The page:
I'm at the PTA fancy dress disco. It's mad, it's noisy, it's everything that our school day isn't. I turn the Healthy Schools award to face the wall so it doesn't get splattered with fizzy drinks being waved around by kids high on hot dogs. As the disco gets louder and more eight-year-olds dance to harmless but inappropriate lyrics I wonder at the way in which the parents who have come along are getting stuck in, having as good a time as their offspring.
It does me good to see this. I can be haunted by the ghost of parents past.
The ones who have hurled abuse at their kids, at me and other parents; the ones who carp and moan and obstruct. With pupils, we know that the majority are doing the right thing the majority of the time and we try to run our classrooms on that basis. I realise how many decisions about parental reaction are based on our fear of the few and not for the good of the many.
Are we letting the exceptions make the rules?
There are schools where, because of history or policy, any kind of partnership is a battle. Fortunately, these thankless places are few and far between. Most parents are pleased when we contact them because they want to know what's going on. Parents care about the "whole" of their child, wanting high standards, but not at the expense of happiness and well being. Parents care about basic skills, but love it when their children come home with tales of art, music, investigations and games won or lost.
We can share our plans with confidence that parents want us to deliver the curriculum we believe we should. And here's why.
It's a quarter to eight and the disco is frenzied. As the decks pump out Hey! Baby, the smoke machine pumps out smoke, setting off the fire alarm.
Two hundred screaming kids rush for the door. As one, the staff on duty snap into action. We might have stood like startled rabbits as the parents did the conga, but now we know what to do. Two of us are at the door, slowing and calming, another two are in the playground channelling kids towards the lining-up points with torches.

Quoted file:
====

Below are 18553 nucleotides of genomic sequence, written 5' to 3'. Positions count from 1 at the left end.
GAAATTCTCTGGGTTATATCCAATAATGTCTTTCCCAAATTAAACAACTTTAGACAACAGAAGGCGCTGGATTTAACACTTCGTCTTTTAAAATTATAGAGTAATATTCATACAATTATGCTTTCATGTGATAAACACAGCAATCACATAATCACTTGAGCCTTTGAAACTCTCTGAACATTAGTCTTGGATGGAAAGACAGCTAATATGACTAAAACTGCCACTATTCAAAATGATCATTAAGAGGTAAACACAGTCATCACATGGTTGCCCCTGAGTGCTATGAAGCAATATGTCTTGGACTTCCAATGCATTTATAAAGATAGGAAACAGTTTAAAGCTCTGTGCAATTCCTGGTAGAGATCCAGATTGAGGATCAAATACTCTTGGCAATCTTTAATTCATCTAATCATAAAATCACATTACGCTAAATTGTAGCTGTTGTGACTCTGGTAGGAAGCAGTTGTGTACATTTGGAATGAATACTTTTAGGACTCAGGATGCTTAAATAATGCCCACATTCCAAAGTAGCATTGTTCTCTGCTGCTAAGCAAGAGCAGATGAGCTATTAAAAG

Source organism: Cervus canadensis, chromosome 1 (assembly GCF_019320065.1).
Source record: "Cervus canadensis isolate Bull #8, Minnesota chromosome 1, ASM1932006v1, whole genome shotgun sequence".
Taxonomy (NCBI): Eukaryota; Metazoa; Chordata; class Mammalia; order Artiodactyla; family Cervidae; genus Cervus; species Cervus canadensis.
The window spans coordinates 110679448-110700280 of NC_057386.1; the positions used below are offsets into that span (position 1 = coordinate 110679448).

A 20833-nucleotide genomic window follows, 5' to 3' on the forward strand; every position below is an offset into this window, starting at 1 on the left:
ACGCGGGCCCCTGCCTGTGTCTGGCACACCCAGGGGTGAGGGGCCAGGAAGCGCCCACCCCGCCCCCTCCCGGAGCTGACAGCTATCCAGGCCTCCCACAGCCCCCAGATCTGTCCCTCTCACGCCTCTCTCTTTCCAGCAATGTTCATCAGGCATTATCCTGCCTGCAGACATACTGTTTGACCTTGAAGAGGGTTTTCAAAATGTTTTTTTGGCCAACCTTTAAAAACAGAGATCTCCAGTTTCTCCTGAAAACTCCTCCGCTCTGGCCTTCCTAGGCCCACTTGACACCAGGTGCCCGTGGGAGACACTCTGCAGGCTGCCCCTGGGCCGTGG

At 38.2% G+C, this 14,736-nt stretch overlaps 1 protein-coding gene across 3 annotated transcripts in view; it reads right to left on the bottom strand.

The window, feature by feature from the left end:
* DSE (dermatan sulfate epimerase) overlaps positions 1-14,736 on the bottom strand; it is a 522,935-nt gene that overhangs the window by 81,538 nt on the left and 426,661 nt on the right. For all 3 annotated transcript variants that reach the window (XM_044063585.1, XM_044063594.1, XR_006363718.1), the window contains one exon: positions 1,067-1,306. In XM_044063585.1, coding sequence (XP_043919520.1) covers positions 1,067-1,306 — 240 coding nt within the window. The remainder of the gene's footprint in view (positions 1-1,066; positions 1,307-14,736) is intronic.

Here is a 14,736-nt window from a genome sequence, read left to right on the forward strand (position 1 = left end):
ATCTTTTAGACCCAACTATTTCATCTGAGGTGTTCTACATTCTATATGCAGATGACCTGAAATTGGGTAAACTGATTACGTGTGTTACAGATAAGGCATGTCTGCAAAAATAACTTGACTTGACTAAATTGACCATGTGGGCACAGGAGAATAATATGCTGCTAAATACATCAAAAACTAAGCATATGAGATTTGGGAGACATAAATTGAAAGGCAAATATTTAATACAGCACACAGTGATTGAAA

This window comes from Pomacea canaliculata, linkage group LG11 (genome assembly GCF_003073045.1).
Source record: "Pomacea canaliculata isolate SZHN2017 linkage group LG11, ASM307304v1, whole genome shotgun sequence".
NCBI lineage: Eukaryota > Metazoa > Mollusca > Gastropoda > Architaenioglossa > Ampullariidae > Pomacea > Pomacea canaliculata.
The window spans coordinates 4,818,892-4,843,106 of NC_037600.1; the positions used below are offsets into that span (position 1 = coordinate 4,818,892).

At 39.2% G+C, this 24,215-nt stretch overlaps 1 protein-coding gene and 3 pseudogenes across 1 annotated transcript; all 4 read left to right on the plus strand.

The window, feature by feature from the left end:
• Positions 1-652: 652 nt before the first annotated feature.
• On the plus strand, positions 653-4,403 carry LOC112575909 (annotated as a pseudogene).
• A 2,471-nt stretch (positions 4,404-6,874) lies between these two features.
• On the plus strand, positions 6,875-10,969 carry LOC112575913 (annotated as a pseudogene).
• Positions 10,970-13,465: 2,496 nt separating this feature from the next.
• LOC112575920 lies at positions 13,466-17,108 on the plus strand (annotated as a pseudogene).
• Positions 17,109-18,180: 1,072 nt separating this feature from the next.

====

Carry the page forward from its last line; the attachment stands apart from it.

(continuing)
The head heads to the main gate to meet the fire engine and I take a deep breath and blow my whistle. A Pavlovian hush descends and the roll call begins. Now the parents watch in admiration. Our systems have a slightly surreal twist as I try to identify which of my class is dressed as a frog, but within minutes, we account for everyone.
At the end of the successfully re-started disco, there is a tangible feeling of "in-it-togetherness" as we clean up. I wish I could bottle and sniff it when I need reassurance, because it is clear they think we are great! I overhear the same sentiments the next day on a school trip. When teachers allow themselves to be seen at work, doing what they do best, it is impressive. The challenge for schools is to have the confidence it takes to open up everyday goings-on, not just special occasions.
Primary schools know that the older pupils are, the harder it can be to maintain strong parent-school relationships.
Foundation and infant teachers sustain firm links with parents. Parents understand that their expertise with their own children is valued and that without it, our work is at best limited and at worst futile. But as pupils get older too many of us become determined to show how expert we are, giving out subliminal messages of "leave it to us, we know what we're doing".
Schools should welcome parents and make a fuss of them, focusing on the positive just as they do in their classes. Instead of waiting for negative letters, positive letters can be sent home. Rather than only tracking down parents when there's a problem, teachers could go and find them to say how great their child has been.
Everything from the tone of newsletters to the timings of our special events makes a difference. Recently a parent missed my class assembly because she had a meeting. "If I'd known the week before" she said apologetically, "I could have re-arranged it." It should have been me apologising; I'd known the date since August.
And here's the big one: we can change what happens on both sides as most school staff are parents themselves. Do we encourage partnership or add to the "teacher's kid syndrome"? What a difference it could make to your child's school if teachers started to get encouragement from you and other parents. So, if you're reading this Miss White, thank you. I think you're great!
Peter Greaves is deputy head at Dovelands primary, Leicester Creativity for control freaks, Teacher magazine, 15